How to tell if your child needs glasses
Keeping a close eye on your child’s eyesight can help you to spot any problems early and get children the help that they need. With these helpful tips, any issues will become crystal clear.
One aspect of children’s health that often gets overlooked is their eyesight. Having undiagnosed issues with eyesight can really affect your child’s day to day life, so early detection is key. If left untreated, they may find school harder and their eyesight will deteriorate more quickly. There are plenty of telltale signs that your little one is experiencing difficulties with their eyes and, if you suspect that your child has a problem, a simple eye exam from your local optician is the best place to start. Here are eight things to look out for that may mean your child is struggling with their eyesight.
If your child rubs their eyes regularly or often mentions that their eyes are tired, it can mean that they are experiencing short-sightedness or long-sightedness. Their eyes are straining to see properly and this strain is tiring them out. Furthermore, when your child rubs their eyes, there is a chance they will damage them or worsen the problem. So the best course of action is to get an eye exam and help relieve those tired eyes!
If you notice that your child sometimes squints to see something far away from them, such as a friend across the street, or even a clock on the wall, this may mean that they have short-sightedness, known as myopia. The usual course of action is a pair of glasses for your child, which will correct the nearsightedness they’re experiencing.
Covering one eye
One real giveaway that your child is having some difficulty with their eyesight is if they put a hand over one of their eyes when trying to see something. This is most often because the vision is better in the uncovered eye and they can see more clearly by using it alone. To confirm this, ask your child to cover one eye at a time and to describe their vision to you. If one eye is better than the other, it can be a sign of amblyopia or astigmatism.
Lots of tears
Aside from when your child is upset and sheds a few tears, if their eyes are watery when they’re not upset it might be a sign of an eye issue. It can mean that they have an eye infection or that their eyes are having to work harder than normal. In any case, it’s worth bringing your little one for an eye exam to get an accurate diagnosis and a recommended treatment.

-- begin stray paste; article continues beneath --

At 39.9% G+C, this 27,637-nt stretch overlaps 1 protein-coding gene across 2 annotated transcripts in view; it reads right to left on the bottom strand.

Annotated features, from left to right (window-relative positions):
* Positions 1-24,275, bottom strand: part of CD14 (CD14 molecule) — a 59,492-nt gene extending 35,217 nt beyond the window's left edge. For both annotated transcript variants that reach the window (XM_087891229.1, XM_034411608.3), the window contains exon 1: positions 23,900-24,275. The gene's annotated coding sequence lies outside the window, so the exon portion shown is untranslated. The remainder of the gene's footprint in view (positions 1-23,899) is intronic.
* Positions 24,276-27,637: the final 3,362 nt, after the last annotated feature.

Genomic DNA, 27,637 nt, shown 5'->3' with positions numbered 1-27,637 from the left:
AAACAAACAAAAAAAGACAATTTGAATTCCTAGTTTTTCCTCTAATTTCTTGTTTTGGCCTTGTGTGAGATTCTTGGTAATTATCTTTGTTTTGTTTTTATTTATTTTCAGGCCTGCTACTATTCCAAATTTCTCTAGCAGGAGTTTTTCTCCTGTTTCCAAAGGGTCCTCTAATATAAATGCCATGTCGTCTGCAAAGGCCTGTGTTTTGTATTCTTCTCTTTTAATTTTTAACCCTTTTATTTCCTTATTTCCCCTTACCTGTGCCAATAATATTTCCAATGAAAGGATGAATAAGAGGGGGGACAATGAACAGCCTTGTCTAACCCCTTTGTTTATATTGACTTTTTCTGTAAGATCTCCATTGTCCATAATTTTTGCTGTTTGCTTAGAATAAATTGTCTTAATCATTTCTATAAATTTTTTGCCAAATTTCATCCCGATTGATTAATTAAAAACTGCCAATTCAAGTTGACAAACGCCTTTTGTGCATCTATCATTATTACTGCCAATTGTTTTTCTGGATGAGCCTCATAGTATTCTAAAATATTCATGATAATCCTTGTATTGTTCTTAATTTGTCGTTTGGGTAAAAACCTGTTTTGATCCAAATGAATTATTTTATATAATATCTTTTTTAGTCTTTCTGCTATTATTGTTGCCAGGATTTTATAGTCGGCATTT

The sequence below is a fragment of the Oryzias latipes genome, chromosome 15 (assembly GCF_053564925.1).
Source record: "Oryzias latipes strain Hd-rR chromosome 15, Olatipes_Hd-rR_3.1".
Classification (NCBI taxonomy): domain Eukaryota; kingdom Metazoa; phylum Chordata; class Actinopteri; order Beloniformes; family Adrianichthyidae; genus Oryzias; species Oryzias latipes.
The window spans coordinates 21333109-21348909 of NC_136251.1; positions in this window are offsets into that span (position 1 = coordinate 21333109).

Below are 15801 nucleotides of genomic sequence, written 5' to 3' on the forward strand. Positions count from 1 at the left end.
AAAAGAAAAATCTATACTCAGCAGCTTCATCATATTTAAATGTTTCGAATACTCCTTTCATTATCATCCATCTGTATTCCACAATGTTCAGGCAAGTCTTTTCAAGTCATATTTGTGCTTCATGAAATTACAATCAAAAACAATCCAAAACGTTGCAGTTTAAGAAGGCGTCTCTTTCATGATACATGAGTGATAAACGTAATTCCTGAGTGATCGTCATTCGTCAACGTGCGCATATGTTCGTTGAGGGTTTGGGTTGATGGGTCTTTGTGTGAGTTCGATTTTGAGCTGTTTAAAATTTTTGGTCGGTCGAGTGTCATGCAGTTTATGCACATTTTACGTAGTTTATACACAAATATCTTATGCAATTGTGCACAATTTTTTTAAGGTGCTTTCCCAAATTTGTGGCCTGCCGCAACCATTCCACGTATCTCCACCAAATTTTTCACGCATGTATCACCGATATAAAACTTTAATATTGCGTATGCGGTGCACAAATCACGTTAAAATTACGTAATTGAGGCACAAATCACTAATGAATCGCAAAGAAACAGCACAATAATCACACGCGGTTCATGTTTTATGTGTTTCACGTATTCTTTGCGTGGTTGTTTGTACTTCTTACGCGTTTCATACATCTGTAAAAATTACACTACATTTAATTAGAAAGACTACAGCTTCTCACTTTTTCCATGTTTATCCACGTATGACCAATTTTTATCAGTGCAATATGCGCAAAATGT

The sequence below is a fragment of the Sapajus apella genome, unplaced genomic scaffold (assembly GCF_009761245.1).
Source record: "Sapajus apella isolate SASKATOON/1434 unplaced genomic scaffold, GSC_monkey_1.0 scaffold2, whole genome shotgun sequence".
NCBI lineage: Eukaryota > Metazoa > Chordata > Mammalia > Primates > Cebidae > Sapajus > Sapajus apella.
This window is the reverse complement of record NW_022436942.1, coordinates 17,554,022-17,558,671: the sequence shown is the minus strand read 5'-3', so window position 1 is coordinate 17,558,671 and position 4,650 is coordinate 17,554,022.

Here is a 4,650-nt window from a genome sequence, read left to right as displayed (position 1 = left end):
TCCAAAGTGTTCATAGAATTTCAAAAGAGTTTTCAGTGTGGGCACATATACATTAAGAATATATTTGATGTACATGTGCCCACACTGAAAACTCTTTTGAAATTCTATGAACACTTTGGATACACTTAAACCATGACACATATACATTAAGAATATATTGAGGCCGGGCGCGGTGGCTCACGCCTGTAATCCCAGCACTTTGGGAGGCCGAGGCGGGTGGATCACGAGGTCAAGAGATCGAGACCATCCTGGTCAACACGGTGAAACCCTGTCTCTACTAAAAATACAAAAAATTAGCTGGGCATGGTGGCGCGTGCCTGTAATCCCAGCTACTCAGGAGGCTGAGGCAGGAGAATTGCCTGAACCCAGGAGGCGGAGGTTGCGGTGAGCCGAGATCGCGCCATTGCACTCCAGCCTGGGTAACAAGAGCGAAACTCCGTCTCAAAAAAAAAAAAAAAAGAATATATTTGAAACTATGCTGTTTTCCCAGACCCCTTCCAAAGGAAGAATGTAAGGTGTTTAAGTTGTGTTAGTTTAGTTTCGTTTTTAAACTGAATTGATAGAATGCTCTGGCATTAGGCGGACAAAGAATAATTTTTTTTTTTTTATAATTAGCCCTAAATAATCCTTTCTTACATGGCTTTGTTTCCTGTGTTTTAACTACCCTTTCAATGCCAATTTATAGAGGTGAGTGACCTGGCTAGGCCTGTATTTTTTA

Following a finger
It’s normal for young children to use one of their fingers to trace along when they’re reading. If this persists when they’re older, it may indicate that your child has amblyopia, or lazy eye. If you spot your child using a finger while they’re reading, gently ask them to try without their finger. If they can’t keep their place on the page without using a finger, make an appointment to get them an eye test, to shed some light on the matter.
All children learn to read at a different pace. One unexpected reason that a child may struggle to read is not necessarily a learning issue but actually to do with their eyesight. Asking your child to read a passage out loud is a straightforward way to check in on their ability. They may be hesitant to admit it but if they are struggling it could mean that they’re struggling to clearly see what is on the page in front of them. Not to worry though, an eye appointment and a pair of glasses is all they usually need, and they’ll soon find reading a lot easier!
A lot of issues with eyesight become apparent in the classroom. Your child or their teacher may inform you that they’re finding school hard as a result of some eye trouble. It may be that the writing on the board is blurry or their eyes are getting tired quickly. This will become clear sooner if your child sits near the back of the classroom. Speak openly with your little one about this and check in with how they’re feeling. While moving towards the front of the classroom is a short-term solution, a trip to the optician should be taken before long.
Headaches and light sensitivity
Most children will complain and cover their eyes when their curtains are drawn back first thing in the morning. However, if they regularly complain about the brightness of lights or get headaches from sunlight, it could indicate that they have a pronounced sensitivity to light (photophobia). Sunglasses will immediately help and prescription lenses can be prescribed to help your child with this problem.
It’s very useful to be able to catch the signs that your child might be experiencing some issues with their eyesight. Spotting any potential issue early and reaching out to a medical professional for diagnosis and treatment will limit the severity of these problems. Most often a pair of glasses is all that is required and your child will be able to see comfortably. Make sure to pick out frames that your child actually likes or you’ll have a hard time convincing them to wear them!